Cognitive dissonance is pretty much a job requirement for anyone involved in politics these days. It's what allows the two parties in Congress to completely switch positions on a host of procedural issues every time the majority shifts. It's also what allows them to loudly exclaim "but that's different!" whenever someone on their side gets caught in a scandal that looks an awful lot like the scandal that they were condemning their opponents for yesterday.ReplyDelete
Sullivan, the phrase "childish insults" is loaded. I suppose "slur" is too, so perhaps i shouldn't have borrowed it from the original post, but the point is: criticisms are not all equally unfair because they sound similar. If Barry Bonds and I accused each other of being worthless at hitting for power, one of us (not me) would be right, and one would be absurdly wrong. You can't judge the criticisms without evaluating the facts they're referencing.ReplyDelete
Were you around during the Bush (43) years? I don't think it unreasonable to describe some of the things that were put on protest signs or yelled by hecklers as childish. Bush was not stupid - he graduated from Yale, albeit only with a business degree - and "stupid" was one of the milder terms used. Both parties seem to have lost the capability for civil discourse.
(No, I'm not suggesting that Bush was as intelligent as Obama. Few are.)
So Obama used a teleprompter a few times and is ridiculed for it. Big deal. Ford stumbled once getting off of Air Force One and was ridiculed by opponents for the rest of his career. (And he was probably the most athletic President since Teddy Roosevelt!) Thise who know anything know that Obama is a gifted orator. Those who know nothing will probably stay that way.
Sullivan, this argument of equivalency between the parties has been much discussed and, I think, effectively refuted many times (by Jonathan Chait, among others). Yes, there were childish insults on protest signs aimed at Bush 43, so if we were only talking about what people say in street protests, I'd take your point. But at least some of the vitriol aimed at Obama has come from Republican leaders or would-be leaders. The teleprompter idiocy referenced in this post, for instance, came from the Governor of Florida, not some clown carrying a sign at a rally. And of course he's repeating what others like him have said. Do you know of any similar example of a Democratic party leader or office-holder calling Bush 43 stupid?ReplyDelete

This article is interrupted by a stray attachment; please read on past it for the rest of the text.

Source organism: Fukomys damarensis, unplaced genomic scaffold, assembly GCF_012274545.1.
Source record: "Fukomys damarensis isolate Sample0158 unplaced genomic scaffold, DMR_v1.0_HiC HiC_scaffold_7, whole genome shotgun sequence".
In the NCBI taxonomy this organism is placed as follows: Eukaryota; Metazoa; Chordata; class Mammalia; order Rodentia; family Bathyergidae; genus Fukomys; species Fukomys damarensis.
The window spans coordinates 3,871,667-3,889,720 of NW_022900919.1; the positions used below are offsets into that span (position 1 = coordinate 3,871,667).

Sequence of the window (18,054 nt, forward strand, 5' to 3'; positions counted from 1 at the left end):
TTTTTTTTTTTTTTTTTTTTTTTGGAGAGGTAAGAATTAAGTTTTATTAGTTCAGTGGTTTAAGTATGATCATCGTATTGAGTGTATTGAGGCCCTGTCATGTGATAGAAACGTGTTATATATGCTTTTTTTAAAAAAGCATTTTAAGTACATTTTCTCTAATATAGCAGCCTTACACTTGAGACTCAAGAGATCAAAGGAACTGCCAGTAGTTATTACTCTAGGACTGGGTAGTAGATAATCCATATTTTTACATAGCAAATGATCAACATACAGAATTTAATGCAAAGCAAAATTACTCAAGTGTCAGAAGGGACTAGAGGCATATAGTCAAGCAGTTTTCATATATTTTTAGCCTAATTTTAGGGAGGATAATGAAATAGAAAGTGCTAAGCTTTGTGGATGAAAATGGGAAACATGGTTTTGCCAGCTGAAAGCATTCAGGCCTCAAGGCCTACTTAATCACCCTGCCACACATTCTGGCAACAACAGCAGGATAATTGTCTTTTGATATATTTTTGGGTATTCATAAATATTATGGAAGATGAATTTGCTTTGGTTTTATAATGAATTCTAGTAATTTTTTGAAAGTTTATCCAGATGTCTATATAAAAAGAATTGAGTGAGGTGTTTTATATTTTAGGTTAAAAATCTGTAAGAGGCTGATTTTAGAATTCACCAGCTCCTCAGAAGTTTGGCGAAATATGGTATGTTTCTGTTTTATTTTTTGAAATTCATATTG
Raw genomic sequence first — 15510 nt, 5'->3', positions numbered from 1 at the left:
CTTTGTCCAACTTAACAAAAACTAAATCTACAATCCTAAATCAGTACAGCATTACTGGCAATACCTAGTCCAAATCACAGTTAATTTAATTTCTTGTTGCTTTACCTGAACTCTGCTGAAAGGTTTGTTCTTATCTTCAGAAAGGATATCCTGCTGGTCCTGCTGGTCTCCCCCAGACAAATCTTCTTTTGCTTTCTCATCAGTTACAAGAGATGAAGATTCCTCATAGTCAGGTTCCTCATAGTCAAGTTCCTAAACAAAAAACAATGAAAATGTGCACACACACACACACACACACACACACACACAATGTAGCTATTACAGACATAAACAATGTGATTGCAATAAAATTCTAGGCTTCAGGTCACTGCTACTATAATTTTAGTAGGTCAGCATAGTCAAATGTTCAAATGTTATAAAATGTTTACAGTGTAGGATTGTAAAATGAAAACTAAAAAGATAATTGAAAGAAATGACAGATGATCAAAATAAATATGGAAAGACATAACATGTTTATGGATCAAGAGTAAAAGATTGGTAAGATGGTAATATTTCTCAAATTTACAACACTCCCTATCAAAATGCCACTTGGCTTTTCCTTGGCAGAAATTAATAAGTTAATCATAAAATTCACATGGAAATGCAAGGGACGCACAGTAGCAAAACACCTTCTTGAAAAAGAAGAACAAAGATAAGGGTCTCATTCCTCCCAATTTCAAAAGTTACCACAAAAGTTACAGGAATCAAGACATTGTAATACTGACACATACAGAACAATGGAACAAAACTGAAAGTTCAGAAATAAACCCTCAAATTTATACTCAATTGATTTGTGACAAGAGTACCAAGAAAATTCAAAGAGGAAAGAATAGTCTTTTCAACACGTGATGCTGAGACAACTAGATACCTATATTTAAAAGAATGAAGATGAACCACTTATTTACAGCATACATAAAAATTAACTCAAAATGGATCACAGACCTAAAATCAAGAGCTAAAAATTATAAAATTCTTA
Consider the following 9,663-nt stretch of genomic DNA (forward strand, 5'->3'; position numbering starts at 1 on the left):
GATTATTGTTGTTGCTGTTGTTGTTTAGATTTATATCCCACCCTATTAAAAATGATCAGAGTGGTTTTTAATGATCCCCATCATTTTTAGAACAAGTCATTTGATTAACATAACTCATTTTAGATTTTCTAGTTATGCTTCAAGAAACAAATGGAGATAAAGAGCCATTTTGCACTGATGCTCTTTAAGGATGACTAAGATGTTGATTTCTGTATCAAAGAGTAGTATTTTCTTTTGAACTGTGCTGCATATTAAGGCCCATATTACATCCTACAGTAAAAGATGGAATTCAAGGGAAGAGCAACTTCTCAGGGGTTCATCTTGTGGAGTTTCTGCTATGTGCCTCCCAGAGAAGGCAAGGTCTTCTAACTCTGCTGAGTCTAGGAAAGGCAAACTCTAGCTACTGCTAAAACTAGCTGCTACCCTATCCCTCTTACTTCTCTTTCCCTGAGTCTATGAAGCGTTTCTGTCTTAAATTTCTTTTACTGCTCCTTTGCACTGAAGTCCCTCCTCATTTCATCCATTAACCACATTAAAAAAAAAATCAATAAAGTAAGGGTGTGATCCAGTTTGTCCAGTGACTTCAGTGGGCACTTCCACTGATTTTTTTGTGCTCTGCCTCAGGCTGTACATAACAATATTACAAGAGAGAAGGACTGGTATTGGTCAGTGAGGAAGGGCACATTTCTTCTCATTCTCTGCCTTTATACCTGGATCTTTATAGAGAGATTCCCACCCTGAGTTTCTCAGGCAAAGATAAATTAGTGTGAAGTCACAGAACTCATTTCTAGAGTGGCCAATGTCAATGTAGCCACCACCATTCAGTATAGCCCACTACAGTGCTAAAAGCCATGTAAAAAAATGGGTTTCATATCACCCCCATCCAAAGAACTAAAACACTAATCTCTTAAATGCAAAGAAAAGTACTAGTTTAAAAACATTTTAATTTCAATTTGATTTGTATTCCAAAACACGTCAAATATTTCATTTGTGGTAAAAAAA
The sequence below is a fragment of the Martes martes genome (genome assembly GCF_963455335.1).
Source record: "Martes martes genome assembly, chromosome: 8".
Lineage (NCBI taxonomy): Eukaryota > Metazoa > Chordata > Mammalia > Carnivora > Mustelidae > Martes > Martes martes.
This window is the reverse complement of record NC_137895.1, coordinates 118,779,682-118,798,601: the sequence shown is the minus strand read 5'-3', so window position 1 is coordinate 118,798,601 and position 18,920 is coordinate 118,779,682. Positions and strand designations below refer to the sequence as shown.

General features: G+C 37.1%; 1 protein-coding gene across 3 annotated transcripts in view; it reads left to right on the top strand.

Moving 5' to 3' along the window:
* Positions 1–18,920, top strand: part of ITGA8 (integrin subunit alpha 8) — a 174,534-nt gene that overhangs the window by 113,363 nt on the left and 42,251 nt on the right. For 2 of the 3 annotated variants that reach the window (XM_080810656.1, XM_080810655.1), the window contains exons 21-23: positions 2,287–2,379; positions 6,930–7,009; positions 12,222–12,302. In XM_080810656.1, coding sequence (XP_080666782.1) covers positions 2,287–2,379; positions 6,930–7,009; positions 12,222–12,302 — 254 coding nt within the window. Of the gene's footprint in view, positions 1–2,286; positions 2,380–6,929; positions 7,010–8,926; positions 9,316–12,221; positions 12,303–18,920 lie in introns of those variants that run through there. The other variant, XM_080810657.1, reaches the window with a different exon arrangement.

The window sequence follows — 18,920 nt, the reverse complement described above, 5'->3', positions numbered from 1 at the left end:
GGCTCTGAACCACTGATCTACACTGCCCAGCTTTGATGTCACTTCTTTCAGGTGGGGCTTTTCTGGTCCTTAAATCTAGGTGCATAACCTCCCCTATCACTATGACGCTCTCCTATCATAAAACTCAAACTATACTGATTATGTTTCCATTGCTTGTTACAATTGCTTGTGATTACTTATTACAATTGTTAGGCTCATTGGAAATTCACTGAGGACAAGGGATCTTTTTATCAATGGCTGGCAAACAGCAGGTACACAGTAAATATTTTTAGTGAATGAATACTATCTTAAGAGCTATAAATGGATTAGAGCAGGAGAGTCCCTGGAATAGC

Thinking back, I do recall Ann Richards' crack about Bush 41 having been "born with a silver foot in his mouth." OK, but one reason I remember it is that Republicans recycled it endlessly in subsequent years as an example of how terribly cruel and childish Democrats are toward them. Meanwhile, Newt Gingrich was circulating this memo by way of planning official Republican Party strategy:
Again, Gingrich was not some random crank (well, not random, anyway): He was then the leading Republican in the country, on the verge of becoming House Speaker, and he was urging his colleagues to accuse Democrats of being "sick, pathetic, lie[ing]... traitors," among other bon mots. Do you know of anything similar coming from Dick Gephardt, Tom Daschle, Nancy Pelosi, or even Barney Frank?
(sorry for the slow response - trouble logging in)
I don't recall suggesting that the Democrats were as bad as the Republicans (in this one respect). I just don't think that pointing out incivility on the part of one's opponents justifies incivility on one's own part.
You're right - Gephardt, Daschle, and Frank are generally civil, as are some prominent Republicans. (I think Pelosi is a different matter, but as I'm not going to waste my time searching for examples, I'll give you that one, too.) As for Richards and Gingrich, I won't comment for fear of violating my own strictures regarding incivil discourse.